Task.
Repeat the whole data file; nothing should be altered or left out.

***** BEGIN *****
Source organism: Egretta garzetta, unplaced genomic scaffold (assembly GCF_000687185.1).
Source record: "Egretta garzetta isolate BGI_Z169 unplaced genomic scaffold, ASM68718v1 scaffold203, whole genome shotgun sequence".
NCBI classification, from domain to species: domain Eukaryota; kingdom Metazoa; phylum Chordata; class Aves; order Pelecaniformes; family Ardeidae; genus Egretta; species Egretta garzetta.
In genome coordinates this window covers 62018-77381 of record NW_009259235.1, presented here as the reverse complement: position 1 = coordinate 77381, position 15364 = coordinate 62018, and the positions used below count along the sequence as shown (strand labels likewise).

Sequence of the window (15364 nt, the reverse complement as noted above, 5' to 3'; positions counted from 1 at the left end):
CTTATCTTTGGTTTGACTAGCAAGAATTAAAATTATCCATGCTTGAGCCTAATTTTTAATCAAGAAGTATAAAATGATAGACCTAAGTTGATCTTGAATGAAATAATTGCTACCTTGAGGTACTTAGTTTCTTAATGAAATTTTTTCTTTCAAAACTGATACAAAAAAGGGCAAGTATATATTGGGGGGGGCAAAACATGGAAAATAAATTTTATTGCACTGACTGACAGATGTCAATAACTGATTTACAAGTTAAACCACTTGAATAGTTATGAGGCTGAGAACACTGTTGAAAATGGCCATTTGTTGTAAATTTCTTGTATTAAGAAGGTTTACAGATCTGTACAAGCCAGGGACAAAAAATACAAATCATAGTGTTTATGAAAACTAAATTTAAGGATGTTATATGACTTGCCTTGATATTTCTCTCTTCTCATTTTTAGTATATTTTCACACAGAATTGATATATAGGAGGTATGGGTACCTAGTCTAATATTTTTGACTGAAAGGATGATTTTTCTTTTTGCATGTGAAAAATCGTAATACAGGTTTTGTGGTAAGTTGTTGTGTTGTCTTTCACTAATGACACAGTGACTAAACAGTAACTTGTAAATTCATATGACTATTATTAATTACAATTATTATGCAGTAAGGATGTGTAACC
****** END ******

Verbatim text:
Source organism: Egretta garzetta, unplaced genomic scaffold (assembly GCF_000687185.1).
Source record: "Egretta garzetta isolate BGI_Z169 unplaced genomic scaffold, ASM68718v1 scaffold203, whole genome shotgun sequence".
NCBI classification, from domain to species: domain Eukaryota; kingdom Metazoa; phylum Chordata; class Aves; order Pelecaniformes; family Ardeidae; genus Egretta; species Egretta garzetta.
In genome coordinates this window covers 62018-77381 of record NW_009259235.1, presented here as the reverse complement: position 1 = coordinate 77381, position 15364 = coordinate 62018, and the positions used below count along the sequence as shown (strand labels likewise).

Sequence of the window (15364 nt, the reverse complement as noted above, 5' to 3'; positions counted from 1 at the left end):
CTTATCTTTGGTTTGACTAGCAAGAATTAAAATTATCCATGCTTGAGCCTAATTTTTAATCAAGAAGTATAAAATGATAGACCTAAGTTGATCTTGAATGAAATAATTGCTACCTTGAGGTACTTAGTTTCTTAATGAAATTTTTTCTTTCAAAACTGATACAAAAAAGGGCAAGTATATATTGGGGGGGGCAAAACATGGAAAATAAATTTTATTGCACTGACTGACAGATGTCAATAACTGATTTACAAGTTAAACCACTTGAATAGTTATGAGGCTGAGAACACTGTTGAAAATGGCCATTTGTTGTAAATTTCTTGTATTAAGAAGGTTTACAGATCTGTACAAGCCAGGGACAAAAAATACAAATCATAGTGTTTATGAAAACTAAATTTAAGGATGTTATATGACTTGCCTTGATATTTCTCTCTTCTCATTTTTAGTATATTTTCACACAGAATTGATATATAGGAGGTATGGGTACCTAGTCTAATATTTTTGACTGAAAGGATGATTTTTCTTTTTGCATGTGAAAAATCGTAATACAGGTTTTGTGGTAAGTTGTTGTGTTGTCTTTCACTAATGACACAGTGACTAAACAGTAACTTGTAAATTCATATGACTATTATTAATTACAATTATTATGCAGTAAGGATGTGTAACC